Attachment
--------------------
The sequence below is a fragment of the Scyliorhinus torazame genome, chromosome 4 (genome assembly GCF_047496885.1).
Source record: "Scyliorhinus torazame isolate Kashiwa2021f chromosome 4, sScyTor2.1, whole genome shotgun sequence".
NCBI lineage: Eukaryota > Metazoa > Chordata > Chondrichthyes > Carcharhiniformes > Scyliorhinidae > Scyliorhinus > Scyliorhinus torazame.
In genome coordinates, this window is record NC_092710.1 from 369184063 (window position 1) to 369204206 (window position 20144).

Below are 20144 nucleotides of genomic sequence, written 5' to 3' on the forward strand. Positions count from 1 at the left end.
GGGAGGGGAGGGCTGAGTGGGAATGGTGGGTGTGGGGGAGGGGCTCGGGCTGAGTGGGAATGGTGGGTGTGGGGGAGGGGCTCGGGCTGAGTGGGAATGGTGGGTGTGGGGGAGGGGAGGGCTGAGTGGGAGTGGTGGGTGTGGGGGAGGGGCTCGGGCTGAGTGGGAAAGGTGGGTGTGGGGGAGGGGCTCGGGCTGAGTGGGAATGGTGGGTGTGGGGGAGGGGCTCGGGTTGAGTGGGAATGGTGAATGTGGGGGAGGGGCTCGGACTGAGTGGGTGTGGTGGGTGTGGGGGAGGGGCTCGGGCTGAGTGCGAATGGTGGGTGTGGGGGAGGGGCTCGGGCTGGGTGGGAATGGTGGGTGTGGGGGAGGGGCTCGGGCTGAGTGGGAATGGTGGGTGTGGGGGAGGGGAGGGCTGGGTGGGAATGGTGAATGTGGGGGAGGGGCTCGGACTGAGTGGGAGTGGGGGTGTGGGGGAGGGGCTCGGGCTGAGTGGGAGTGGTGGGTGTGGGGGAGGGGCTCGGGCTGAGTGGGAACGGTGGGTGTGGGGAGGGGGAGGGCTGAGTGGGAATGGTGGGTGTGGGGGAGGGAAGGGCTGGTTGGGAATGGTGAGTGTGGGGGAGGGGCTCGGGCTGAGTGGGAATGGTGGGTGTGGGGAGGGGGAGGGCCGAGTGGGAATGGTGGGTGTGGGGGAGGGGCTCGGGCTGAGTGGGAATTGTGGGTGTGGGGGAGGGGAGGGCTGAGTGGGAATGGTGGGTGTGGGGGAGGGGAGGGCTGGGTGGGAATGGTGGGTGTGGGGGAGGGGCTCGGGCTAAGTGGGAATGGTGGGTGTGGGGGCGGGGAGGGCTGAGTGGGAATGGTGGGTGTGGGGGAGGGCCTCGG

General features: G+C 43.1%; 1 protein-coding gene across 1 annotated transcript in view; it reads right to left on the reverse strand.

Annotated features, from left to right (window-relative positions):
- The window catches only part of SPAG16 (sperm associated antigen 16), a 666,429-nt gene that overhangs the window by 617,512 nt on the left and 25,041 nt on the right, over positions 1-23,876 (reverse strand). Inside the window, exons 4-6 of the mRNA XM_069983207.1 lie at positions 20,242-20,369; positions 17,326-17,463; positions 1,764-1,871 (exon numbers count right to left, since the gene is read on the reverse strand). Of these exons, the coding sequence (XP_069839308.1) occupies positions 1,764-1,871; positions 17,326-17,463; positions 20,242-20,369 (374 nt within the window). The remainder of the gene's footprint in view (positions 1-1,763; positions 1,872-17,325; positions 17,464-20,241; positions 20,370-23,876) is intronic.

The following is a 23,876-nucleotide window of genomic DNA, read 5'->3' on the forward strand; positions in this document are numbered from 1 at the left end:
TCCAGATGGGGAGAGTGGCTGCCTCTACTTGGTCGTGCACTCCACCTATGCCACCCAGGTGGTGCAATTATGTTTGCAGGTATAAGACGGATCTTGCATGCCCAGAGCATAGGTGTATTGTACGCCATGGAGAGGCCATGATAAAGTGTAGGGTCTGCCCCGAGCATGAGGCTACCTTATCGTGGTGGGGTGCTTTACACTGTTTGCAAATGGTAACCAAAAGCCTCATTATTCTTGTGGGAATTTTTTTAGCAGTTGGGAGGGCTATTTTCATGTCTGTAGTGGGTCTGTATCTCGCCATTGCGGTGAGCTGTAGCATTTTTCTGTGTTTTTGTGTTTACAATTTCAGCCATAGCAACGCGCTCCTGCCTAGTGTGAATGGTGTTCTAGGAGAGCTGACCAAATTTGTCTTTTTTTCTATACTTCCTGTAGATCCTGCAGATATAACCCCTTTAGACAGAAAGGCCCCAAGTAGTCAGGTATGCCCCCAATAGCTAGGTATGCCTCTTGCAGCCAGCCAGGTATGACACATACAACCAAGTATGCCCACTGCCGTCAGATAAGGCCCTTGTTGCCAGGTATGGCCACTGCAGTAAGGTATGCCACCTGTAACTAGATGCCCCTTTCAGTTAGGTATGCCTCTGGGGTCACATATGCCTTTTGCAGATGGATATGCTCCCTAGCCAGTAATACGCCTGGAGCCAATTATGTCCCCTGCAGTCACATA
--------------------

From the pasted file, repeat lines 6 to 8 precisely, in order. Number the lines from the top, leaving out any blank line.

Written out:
GGGAGGGGAGGGCTGAGTGGGAATGGTGGGTGTGGGGGAGGGGCTCGGGCTGAGTGGGAATGGTGGGTGTGGGGGAGGGGCTCGGGCTGAGTGGGAATGGTGGGTGTGGGGGAGGGGAGGGCTGAGTGGGAGTGGTGGGTGTGGGGGAGGGGCTCGGGCTGAGTGGGAAAGGTGGGTGTGGGGGAGGGGCTCGGGCTGAGTGGGAATGGTGGGTGTGGGGGAGGGGCTCGGGTTGAGTGGGAATGGTGAATGTGGGGGAGGGGCTCGGACTGAGTGGGTGTGGTGGGTGTGGGGGAGGGGCTCGGGCTGAGTGCGAATGGTGGGTGTGGGGGAGGGGCTCGGGCTGGGTGGGAATGGTGGGTGTGGGGGAGGGGCTCGGGCTGAGTGGGAATGGTGGGTGTGGGGGAGGGGAGGGCTGGGTGGGAATGGTGAATGTGGGGGAGGGGCTCGGACTGAGTGGGAGTGGGGGTGTGGGGGAGGGGCTCGGGCTGAGTGGGAGTGGTGGGTGTGGGGGAGGGGCTCGGGCTGAGTGGGAACGGTGGGTGTGGGGAGGGGGAGGGCTGAGTGGGAATGGTGGGTGTGGGGGAGGGAAGGGCTGGTTGGGAATGGTGAGTGTGGGGGAGGGGCTCGGGCTGAGTGGGAATGGTGGGTGTGGGGAGGGGGAGGGCCGAGTGGGAATGGTGGGTGTGGGGGAGGGGCTCGGGCTGAGTGGGAATTGTGGGTGTGGGGGAGGGGAGGGCTGAGTGGGAATGGTGGGTGTGGGGGAGGGGAGGGCTGGGTGGGAATGGTGGGTGTGGGGGAGGGGCTCGGGCTAAGTGGGAATGGTGGGTGTGGGGGCGGGGAGGGCTGAGTGGGAATGGTGGGTGTGGGGGAGGGCCTCGG

General features: G+C 43.1%; 1 protein-coding gene across 1 annotated transcript in view; it reads right to left on the reverse strand.

Annotated features, from left to right (window-relative positions):